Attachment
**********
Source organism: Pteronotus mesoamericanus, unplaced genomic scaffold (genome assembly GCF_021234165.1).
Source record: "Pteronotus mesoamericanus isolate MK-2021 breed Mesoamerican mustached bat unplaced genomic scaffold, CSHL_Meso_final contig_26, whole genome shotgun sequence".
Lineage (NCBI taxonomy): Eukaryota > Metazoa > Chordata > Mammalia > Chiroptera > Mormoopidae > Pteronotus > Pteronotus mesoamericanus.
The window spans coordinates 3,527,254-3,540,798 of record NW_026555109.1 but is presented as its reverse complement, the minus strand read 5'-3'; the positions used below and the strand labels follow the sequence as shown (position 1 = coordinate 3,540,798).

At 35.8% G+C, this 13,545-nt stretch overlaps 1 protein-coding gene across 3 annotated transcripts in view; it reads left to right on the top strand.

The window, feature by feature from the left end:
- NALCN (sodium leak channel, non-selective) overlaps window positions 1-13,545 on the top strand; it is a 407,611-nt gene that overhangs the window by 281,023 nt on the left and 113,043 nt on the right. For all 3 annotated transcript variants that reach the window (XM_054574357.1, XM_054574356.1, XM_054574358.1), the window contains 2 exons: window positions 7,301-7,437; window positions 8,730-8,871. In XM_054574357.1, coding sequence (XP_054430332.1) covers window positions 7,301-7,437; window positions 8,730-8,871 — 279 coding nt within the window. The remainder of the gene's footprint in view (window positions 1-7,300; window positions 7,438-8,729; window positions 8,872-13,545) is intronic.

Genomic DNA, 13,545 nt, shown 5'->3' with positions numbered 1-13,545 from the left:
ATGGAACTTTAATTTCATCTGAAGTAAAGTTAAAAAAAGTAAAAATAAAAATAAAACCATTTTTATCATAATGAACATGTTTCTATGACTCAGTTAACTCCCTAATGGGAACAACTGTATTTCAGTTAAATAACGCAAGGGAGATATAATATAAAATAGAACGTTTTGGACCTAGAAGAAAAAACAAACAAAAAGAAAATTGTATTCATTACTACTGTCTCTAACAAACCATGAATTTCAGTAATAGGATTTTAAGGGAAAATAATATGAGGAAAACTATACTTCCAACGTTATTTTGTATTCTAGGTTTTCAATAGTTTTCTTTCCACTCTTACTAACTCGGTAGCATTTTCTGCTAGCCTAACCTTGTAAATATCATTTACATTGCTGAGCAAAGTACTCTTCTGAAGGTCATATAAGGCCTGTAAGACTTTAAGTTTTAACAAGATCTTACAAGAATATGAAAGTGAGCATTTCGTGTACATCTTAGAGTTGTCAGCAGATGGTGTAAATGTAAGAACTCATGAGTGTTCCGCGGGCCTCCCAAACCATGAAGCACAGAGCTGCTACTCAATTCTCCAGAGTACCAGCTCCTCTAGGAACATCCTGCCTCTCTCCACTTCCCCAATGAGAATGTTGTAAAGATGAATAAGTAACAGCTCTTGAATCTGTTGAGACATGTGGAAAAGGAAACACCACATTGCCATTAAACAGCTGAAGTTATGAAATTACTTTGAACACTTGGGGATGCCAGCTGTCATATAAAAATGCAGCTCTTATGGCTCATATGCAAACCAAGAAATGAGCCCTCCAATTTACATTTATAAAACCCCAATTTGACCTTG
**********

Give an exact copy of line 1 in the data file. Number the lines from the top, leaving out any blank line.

Source organism: Pteronotus mesoamericanus, unplaced genomic scaffold (genome assembly GCF_021234165.1).